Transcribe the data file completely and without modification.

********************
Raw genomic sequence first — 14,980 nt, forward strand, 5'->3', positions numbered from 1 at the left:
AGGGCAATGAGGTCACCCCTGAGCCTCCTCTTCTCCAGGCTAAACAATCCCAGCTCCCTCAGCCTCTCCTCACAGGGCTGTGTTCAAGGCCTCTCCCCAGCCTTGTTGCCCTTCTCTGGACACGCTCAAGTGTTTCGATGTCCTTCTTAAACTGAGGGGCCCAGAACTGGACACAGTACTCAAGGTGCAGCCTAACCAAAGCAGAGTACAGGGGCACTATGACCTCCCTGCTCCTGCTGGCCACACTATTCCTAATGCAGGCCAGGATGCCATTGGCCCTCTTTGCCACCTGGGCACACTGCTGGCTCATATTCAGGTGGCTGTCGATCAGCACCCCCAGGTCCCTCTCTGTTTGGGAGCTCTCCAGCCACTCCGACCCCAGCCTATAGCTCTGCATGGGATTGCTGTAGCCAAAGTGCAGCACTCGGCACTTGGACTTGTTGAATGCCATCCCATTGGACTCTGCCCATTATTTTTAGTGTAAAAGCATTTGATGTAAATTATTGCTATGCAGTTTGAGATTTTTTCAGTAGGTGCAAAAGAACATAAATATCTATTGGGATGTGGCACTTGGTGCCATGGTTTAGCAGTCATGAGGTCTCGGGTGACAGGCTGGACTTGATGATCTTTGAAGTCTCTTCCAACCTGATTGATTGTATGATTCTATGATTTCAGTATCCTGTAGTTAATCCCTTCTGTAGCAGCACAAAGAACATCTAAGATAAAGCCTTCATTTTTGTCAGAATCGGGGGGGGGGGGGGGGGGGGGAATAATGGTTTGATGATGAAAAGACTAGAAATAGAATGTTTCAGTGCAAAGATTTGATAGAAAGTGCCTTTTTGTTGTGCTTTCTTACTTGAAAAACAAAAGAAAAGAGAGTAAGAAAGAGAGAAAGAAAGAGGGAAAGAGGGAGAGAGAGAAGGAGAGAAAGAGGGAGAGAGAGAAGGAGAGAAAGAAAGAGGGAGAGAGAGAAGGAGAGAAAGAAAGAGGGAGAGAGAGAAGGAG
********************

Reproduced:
Raw genomic sequence first — 14,980 nt, forward strand, 5'->3', positions numbered from 1 at the left:
AGGGCAATGAGGTCACCCCTGAGCCTCCTCTTCTCCAGGCTAAACAATCCCAGCTCCCTCAGCCTCTCCTCACAGGGCTGTGTTCAAGGCCTCTCCCCAGCCTTGTTGCCCTTCTCTGGACACGCTCAAGTGTTTCGATGTCCTTCTTAAACTGAGGGGCCCAGAACTGGACACAGTACTCAAGGTGCAGCCTAACCAAAGCAGAGTACAGGGGCACTATGACCTCCCTGCTCCTGCTGGCCACACTATTCCTAATGCAGGCCAGGATGCCATTGGCCCTCTTTGCCACCTGGGCACACTGCTGGCTCATATTCAGGTGGCTGTCGATCAGCACCCCCAGGTCCCTCTCTGTTTGGGAGCTCTCCAGCCACTCCGACCCCAGCCTATAGCTCTGCATGGGATTGCTGTAGCCAAAGTGCAGCACTCGGCACTTGGACTTGTTGAATGCCATCCCATTGGACTCTGCCCATTATTTTTAGTGTAAAAGCATTTGATGTAAATTATTGCTATGCAGTTTGAGATTTTTTCAGTAGGTGCAAAAGAACATAAATATCTATTGGGATGTGGCACTTGGTGCCATGGTTTAGCAGTCATGAGGTCTCGGGTGACAGGCTGGACTTGATGATCTTTGAAGTCTCTTCCAACCTGATTGATTGTATGATTCTATGATTTCAGTATCCTGTAGTTAATCCCTTCTGTAGCAGCACAAAGAACATCTAAGATAAAGCCTTCATTTTTGTCAGAATCGGGGGGGGGGGGGGGGGGGGGAATAATGGTTTGATGATGAAAAGACTAGAAATAGAATGTTTCAGTGCAAAGATTTGATAGAAAGTGCCTTTTTGTTGTGCTTTCTTACTTGAAAAACAAAAGAAAAGAGAGTAAGAAAGAGAGAAAGAAAGAGGGAAAGAGGGAGAGAGAGAAGGAGAGAAAGAGGGAGAGAGAGAAGGAGAGAAAGAAAGAGGGAGAGAGAGAAGGAGAGAAAGAAAGAGGGAGAGAGAGAAGGAG